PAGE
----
2. Hannah, thanks for this comment; I never cease to be amazed by the lengths people will go to in looking for ways to condemn one another. Out of curiosity, I would love to know what word this “devout Evangelical Christian” uses, in order to achieve his own personal compliance with Exodus 23:13, to refer to the day of the week that the rest of us call “Saturday”? And also what he calls the various planets in our solar system?


    3. Any Christian who objects to Jews using names of pagan origin for the months
      had better delete from his/her own vocabulary the names of:
      January (named after the Roman god Janus),
      February (named after the pagan Roman religious festival Februalia),
      March (named after the Roman god Mars),
      July (named after Julius Cæsar, whom the Roman Senate declared to be a god), and
      August (named after Augustus Cæsar, whom the Roman Senate declared to be a god).
      Tell your Jewish-month-name-hating Christian acquaintaince to come back to you when he’s done that.


  3. “Christianity, on the other hand, doesn’t have nearly as stellar a reputation of agreeing to disagree. Far too many Christians are completely closed off to understanding interpretations they disagree with. The concept of understanding, mind you, is quite different from having to agree with it.”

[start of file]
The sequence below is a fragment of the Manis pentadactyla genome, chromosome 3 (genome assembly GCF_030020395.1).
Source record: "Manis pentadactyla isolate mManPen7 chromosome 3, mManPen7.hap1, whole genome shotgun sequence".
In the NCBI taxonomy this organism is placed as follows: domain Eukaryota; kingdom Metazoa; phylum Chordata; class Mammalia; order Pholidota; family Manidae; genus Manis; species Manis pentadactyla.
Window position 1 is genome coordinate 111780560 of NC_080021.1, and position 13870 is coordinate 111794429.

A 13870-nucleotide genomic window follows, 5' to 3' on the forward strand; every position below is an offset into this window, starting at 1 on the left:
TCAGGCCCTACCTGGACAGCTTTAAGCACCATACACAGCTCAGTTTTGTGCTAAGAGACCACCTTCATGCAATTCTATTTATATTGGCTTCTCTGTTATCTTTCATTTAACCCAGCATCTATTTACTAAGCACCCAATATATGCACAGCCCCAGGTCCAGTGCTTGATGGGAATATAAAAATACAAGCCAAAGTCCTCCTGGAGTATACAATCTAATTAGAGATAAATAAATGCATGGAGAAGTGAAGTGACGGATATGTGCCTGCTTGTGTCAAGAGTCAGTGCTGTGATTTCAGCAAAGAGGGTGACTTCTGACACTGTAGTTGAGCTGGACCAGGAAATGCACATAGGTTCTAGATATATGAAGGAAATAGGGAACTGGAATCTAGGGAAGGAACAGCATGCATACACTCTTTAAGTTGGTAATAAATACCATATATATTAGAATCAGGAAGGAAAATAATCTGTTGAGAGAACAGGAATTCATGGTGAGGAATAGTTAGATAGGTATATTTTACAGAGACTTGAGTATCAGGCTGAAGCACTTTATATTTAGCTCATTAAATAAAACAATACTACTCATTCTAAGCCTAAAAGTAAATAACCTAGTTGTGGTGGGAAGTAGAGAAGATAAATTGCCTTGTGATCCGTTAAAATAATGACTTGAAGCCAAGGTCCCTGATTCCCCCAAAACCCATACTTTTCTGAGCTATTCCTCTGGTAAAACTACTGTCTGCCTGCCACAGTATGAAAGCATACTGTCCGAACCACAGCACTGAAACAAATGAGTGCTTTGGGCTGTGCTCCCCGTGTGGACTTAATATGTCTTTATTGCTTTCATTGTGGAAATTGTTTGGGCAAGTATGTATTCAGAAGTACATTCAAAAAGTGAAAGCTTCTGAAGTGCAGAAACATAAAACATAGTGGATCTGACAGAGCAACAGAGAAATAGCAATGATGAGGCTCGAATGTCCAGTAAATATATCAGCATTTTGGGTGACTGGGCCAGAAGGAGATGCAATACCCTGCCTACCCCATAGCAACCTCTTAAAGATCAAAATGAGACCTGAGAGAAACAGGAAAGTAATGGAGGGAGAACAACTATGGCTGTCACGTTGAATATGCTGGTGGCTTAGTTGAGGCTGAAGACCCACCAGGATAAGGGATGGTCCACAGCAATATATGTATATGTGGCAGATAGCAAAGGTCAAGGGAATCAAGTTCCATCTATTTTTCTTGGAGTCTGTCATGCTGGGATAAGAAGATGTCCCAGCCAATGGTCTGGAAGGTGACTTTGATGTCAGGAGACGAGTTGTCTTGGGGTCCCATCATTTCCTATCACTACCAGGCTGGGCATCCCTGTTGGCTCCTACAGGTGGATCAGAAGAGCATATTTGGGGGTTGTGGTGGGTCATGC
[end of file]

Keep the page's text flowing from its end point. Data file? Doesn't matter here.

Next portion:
Couldn’t agree more. Excellent post!

    Liked by 2 people

  4. Great post! This reminds me of something I have been annoyed with regarding different views of reading Scripture. I have seen Evangelist Christian explain how Eastern Orthodox were primitive and that thankfully they saved Christianity from Catholicism. Having studied both Eastern Orthodox and Catholic Christian faiths, this irritates me a lot, and it also tends to come with an “American get it better than old Europe” which adds to my annoyance.

    Liked by 3 people

  5. Goy-splaining makes about as much sense as white-splaining of blackness to black people would (or, sadly, does). Actually, there are many variants that can be equally irritating. Wrestling with any text, scriptural or secular, is vastly more interesting and growth oriented than any prepackaged interpretation that must not be questioned.

    Liked by 1 person

Leave a Reply

Fill in your details below or click an icon to log in: Logo

You are commenting using your account. Log Out /  Change )

Google photo

You are commenting using your Google account. Log Out /  Change )

Twitter picture

You are commenting using your Twitter account. Log Out /  Change )

Facebook photo

You are commenting using your Facebook account. Log Out /  Change )

Connecting to %s